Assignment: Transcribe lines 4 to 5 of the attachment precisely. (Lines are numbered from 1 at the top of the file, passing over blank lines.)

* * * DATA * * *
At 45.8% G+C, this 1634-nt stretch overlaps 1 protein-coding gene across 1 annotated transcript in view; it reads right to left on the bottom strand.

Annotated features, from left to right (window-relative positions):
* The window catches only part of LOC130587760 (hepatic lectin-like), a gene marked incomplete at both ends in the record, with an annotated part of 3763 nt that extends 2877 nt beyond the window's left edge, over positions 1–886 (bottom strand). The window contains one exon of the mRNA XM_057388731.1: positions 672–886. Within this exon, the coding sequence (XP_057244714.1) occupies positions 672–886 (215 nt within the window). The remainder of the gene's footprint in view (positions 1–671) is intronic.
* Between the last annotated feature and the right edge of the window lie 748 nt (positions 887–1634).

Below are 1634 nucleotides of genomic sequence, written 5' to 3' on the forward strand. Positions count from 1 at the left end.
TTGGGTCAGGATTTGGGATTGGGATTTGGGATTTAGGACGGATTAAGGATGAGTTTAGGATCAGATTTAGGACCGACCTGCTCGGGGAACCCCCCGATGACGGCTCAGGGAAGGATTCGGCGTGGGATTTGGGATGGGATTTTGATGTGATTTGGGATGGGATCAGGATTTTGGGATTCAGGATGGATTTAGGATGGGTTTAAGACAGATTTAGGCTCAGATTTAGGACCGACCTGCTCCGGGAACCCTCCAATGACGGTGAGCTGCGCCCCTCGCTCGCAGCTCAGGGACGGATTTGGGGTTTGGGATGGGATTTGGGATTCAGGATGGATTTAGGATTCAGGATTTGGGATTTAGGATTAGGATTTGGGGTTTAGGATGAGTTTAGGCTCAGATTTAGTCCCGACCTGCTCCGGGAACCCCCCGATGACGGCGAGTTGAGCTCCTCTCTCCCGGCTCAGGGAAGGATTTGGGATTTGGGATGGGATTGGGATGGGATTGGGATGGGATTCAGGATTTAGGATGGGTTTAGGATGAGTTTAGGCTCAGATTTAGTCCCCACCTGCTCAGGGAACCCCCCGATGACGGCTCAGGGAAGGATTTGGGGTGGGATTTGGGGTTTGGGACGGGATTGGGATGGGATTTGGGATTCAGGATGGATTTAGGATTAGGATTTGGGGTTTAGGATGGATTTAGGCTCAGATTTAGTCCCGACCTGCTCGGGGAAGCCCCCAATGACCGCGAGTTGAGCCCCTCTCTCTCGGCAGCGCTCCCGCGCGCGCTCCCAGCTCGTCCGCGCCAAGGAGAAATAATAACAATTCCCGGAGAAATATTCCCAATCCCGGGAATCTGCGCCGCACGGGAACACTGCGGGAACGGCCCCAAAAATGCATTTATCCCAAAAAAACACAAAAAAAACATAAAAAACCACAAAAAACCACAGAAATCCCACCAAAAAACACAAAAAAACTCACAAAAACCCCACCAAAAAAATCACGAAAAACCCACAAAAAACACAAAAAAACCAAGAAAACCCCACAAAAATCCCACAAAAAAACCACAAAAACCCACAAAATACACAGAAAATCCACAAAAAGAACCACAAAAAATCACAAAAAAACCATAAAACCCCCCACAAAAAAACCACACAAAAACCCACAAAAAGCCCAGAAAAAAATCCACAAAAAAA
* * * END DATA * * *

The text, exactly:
* Between the last annotated feature and the right edge of the window lie 748 nt (positions 887–1634).

Below are 1634 nucleotides of genomic sequence, written 5' to 3' on the forward strand. Positions count from 1 at the left end.